Bitmap Coding and Metatdata in WPF
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Wednesday, 10 February 2010
Article Index
Bitmap Coding and Metatdata in WPF
Coding bitmaps
Reading metadata
Writing metadata

Decoders and Encoders


The BitmapFrame without and encoder or decoder class isn't really of any more use than a BitmapSource.

Put simply a decoder class will convert an image in a particular format into an array of decoded BitmapFrames, thumbnails and metadata. Obviously an encoder does the reverse job and takes some BitmapFrames, complete with thumbnails and metadata and codes them into a specific image format.

The best way to make this all seem simple is to follow through a simple example that takes us from a coded image format to raw pixels and back again.

First let's open a JPEG file stored in the local directory (the bin\debug directory if you are running a debug session under Visual Studio or C# Express). All we have to do is use the appropriate Decoder, JpegBitmapDecoder and specify the parameters in its constructor:

 JpegBitmapDecoder MyJpegDec = 
new JpegBitmapDecoder(
new Uri("MyJpeg.jpg",

Notice that although a Decoder doesn't inherit from BitmapSource it has a BitmapSource derived object as one of its properties and so can be used in a similar way.

In this case the Frames property consists of a single item - JPEGs only ever have a single frame - and this can be displayed using:

 BitmapFrame MyBMF = MyJpegDec.Frames[0];
image1.Source = MyBMF;

or of course more directly as:

 image1.Source = MyJpegDec.Frames[0];

You can also access and use any thumbnail stored along with the main image. For example:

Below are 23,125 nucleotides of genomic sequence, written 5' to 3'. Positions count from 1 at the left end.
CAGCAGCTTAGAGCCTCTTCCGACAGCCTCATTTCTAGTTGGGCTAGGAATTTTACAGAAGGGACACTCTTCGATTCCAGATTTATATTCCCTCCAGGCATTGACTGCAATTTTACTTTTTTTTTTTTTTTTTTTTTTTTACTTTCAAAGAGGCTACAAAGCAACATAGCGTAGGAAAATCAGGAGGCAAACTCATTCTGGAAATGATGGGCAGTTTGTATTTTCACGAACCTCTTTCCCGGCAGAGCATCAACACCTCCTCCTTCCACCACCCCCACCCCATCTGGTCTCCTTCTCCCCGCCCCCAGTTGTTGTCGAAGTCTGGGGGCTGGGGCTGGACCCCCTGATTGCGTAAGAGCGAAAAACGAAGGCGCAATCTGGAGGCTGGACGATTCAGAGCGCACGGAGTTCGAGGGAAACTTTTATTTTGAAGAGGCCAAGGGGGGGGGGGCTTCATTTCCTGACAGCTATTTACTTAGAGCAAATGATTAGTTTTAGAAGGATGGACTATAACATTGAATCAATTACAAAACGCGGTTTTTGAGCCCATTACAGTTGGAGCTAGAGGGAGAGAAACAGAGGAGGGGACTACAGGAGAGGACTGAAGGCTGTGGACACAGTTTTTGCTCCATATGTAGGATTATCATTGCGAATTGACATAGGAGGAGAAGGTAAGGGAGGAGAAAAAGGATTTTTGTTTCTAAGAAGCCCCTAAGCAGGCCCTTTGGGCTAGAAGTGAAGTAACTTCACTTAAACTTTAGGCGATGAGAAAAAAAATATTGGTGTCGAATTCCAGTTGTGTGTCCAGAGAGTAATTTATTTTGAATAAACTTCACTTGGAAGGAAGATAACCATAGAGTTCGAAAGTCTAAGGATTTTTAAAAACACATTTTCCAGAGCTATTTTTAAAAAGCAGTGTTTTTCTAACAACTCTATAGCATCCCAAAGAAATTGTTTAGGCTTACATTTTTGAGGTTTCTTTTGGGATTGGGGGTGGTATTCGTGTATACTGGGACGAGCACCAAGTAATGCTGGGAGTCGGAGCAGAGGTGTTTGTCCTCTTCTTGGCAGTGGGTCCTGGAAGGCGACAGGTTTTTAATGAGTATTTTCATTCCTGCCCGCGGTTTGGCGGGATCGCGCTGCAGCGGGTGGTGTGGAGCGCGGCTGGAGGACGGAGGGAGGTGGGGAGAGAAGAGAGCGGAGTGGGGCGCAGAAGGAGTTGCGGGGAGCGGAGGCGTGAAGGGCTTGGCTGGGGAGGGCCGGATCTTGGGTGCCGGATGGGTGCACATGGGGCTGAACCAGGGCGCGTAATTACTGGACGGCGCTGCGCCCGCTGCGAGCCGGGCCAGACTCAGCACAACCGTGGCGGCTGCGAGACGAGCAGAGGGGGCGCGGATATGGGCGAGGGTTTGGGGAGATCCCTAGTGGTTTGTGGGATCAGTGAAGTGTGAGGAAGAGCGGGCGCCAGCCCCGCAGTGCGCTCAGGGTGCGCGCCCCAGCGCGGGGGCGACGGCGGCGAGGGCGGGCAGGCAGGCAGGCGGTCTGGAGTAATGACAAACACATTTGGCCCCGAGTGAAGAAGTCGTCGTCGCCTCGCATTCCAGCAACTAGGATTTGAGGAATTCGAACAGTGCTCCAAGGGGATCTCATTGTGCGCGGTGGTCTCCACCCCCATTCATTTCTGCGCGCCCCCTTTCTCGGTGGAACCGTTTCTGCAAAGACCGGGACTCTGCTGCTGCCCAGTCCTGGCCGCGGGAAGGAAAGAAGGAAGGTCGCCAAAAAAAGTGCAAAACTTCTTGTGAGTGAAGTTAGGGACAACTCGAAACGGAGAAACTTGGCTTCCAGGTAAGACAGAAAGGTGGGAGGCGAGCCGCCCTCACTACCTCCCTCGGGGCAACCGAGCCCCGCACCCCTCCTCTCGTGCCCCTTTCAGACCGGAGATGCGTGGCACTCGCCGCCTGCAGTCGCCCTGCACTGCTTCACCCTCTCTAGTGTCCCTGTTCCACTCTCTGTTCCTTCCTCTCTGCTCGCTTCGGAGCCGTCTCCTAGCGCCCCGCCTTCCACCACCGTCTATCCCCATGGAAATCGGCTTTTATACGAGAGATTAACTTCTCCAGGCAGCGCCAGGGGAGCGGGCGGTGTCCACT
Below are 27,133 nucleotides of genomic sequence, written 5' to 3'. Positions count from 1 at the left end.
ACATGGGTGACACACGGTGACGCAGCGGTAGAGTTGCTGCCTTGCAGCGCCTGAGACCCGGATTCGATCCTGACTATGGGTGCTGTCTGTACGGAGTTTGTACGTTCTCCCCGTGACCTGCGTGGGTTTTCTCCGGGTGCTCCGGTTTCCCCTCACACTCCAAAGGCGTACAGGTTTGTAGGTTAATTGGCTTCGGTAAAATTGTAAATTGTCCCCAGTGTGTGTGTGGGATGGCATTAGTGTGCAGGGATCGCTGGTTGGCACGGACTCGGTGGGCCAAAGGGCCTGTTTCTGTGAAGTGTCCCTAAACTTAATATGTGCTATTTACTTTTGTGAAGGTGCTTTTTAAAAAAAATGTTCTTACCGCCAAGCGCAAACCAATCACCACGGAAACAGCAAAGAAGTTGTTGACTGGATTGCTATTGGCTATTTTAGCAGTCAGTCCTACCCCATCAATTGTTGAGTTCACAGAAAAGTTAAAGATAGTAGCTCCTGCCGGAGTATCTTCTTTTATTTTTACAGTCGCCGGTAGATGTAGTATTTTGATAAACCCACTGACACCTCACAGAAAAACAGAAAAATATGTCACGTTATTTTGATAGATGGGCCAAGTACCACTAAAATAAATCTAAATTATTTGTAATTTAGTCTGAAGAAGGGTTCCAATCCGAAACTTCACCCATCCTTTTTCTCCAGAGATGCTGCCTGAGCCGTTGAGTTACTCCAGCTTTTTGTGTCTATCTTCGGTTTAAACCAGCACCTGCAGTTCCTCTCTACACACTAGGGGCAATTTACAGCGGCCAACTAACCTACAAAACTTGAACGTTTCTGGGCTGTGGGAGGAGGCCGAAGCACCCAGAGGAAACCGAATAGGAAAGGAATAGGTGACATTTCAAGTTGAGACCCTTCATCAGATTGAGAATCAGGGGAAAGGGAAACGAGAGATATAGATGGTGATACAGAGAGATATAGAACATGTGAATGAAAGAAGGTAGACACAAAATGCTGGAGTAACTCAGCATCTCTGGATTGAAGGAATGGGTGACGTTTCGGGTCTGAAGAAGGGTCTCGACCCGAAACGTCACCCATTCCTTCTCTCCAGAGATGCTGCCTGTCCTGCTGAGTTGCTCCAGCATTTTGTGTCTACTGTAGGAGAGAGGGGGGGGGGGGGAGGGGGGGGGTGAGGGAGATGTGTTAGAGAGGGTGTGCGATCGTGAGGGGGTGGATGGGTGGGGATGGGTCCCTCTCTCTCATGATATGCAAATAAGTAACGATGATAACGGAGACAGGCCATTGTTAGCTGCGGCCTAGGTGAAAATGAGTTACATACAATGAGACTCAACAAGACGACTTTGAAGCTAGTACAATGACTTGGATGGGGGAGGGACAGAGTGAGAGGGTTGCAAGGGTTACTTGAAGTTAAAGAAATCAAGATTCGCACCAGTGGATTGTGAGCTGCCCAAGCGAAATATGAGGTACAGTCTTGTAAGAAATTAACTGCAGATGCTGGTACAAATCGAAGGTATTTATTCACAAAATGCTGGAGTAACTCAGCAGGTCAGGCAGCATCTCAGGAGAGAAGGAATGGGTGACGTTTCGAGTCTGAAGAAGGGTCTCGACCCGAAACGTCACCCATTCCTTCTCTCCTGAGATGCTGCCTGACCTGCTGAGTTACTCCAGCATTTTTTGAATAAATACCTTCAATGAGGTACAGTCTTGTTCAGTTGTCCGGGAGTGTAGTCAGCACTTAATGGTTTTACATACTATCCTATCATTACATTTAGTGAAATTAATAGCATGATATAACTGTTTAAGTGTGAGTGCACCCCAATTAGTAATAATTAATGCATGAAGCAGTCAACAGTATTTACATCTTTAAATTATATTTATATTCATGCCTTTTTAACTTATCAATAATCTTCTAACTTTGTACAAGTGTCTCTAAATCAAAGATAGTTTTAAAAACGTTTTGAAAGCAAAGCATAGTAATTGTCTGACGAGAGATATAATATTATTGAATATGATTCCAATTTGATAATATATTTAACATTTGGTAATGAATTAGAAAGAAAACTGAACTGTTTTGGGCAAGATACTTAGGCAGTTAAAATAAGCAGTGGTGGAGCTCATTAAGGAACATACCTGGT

image1.Source = MyJpegDec.Frames[0]

The BitmapFrame returned from a decoder is frozen. If you need to modify it then you need to create a copy using its clone method. Notice, however, that in most cases this isn't necessary as you can access all of its properties and even pixel data (using CopyPixels) without creating an unfrozen copy. In particular if you want to manipulate the pixel data directly then converting the BitmapFrame to a WriteableBitmap is the best solution:

 WriteableBitmap MyWBM = 
new WriteableBitmap(MyBMF);

After this you can work with the pixel data in the usual way.

Coding the pixel data the other way is just as easy. First we need an encoder of the correct type. To convert to PNG we need a PngBitmapEncoder object:

 PngBitmapEncoder MyPngEnc = 
new PngBitmapEncoder();

In this case the constructor isn't used to specify the details of the conversion. All you really have to do is to supply some raw bitmap data by adding BitmapFrames to the Frames collection:


Notice that you have to use a BitmapFrame but you can always convert a BitmapSource derived object into a BitmapFrame- just use the appropriate static constructor - so that you can use the encoder.

The encoding isn't performed until the coded bits are actually required and this usually means when the encoder's the Save method is used. This saves the coded bits to a stream. For example:

 FileStream fs = new FileStream(

Notice that you can use a memory stream if you want to gain access to the coded bits directly as an array.

The problems of compression

The procedure given above, i.e. decode an image file and then encode it to a different format, looks as if it is a good way to perform file conversion or update. It is, but you need to keep in mind that when working with formats that use lossy compression you can only do it a small number of times.

With lossy compression such as JPEG image quality is lost each time you encode an image. So when you open a JPEG image the decoded result isn't quite as good as the original and when you encode it again some quality is lost to add to that lost in the first encoding. If you keep repeating the decode/encode cycle the image will eventually deteriorate to the point where it is unacceptable.

If you want to control the compression and other details of the conversion used by the encoder then this is just a simple matter of setting appropriate properties. For example the JPEG encoder has a QualityLevel property that you can set to control the amount of compression applied. Obviously these properties are specific to the type of decoder and you can look them up in the documentation - they are generally easy to use.





Last Updated ( Friday, 19 March 2010 )